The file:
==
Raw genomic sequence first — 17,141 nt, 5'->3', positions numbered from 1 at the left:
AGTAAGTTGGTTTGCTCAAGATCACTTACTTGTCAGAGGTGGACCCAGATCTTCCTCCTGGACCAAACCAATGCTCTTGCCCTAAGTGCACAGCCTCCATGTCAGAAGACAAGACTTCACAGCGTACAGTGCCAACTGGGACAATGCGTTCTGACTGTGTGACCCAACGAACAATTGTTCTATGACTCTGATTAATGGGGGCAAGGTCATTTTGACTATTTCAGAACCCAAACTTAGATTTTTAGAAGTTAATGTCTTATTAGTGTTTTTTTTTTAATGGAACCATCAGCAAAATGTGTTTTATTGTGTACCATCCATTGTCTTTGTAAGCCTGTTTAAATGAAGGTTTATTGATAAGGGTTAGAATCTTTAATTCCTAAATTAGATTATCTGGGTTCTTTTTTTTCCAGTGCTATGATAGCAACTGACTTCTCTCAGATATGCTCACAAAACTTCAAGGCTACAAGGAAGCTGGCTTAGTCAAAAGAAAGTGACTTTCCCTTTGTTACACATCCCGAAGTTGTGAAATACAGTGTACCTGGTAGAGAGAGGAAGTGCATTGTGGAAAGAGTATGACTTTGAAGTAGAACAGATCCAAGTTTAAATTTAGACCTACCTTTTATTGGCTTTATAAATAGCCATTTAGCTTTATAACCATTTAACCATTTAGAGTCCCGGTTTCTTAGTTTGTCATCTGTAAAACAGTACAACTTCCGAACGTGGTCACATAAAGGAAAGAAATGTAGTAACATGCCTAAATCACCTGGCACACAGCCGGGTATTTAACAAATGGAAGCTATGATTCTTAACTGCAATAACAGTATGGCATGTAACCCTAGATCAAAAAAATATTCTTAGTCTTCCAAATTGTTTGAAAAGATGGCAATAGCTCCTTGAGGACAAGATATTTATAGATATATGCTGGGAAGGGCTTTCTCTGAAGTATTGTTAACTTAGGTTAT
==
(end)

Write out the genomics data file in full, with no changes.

Raw genomic sequence first — 17,141 nt, 5'->3', positions numbered from 1 at the left:
AGTAAGTTGGTTTGCTCAAGATCACTTACTTGTCAGAGGTGGACCCAGATCTTCCTCCTGGACCAAACCAATGCTCTTGCCCTAAGTGCACAGCCTCCATGTCAGAAGACAAGACTTCACAGCGTACAGTGCCAACTGGGACAATGCGTTCTGACTGTGTGACCCAACGAACAATTGTTCTATGACTCTGATTAATGGGGGCAAGGTCATTTTGACTATTTCAGAACCCAAACTTAGATTTTTAGAAGTTAATGTCTTATTAGTGTTTTTTTTTTAATGGAACCATCAGCAAAATGTGTTTTATTGTGTACCATCCATTGTCTTTGTAAGCCTGTTTAAATGAAGGTTTATTGATAAGGGTTAGAATCTTTAATTCCTAAATTAGATTATCTGGGTTCTTTTTTTTCCAGTGCTATGATAGCAACTGACTTCTCTCAGATATGCTCACAAAACTTCAAGGCTACAAGGAAGCTGGCTTAGTCAAAAGAAAGTGACTTTCCCTTTGTTACACATCCCGAAGTTGTGAAATACAGTGTACCTGGTAGAGAGAGGAAGTGCATTGTGGAAAGAGTATGACTTTGAAGTAGAACAGATCCAAGTTTAAATTTAGACCTACCTTTTATTGGCTTTATAAATAGCCATTTAGCTTTATAACCATTTAACCATTTAGAGTCCCGGTTTCTTAGTTTGTCATCTGTAAAACAGTACAACTTCCGAACGTGGTCACATAAAGGAAAGAAATGTAGTAACATGCCTAAATCACCTGGCACACAGCCGGGTATTTAACAAATGGAAGCTATGATTCTTAACTGCAATAACAGTATGGCATGTAACCCTAGATCAAAAAAATATTCTTAGTCTTCCAAATTGTTTGAAAAGATGGCAATAGCTCCTTGAGGACAAGATATTTATAGATATATGCTGGGAAGGGCTTTCTCTGAAGTATTGTTAACTTAGGTTAT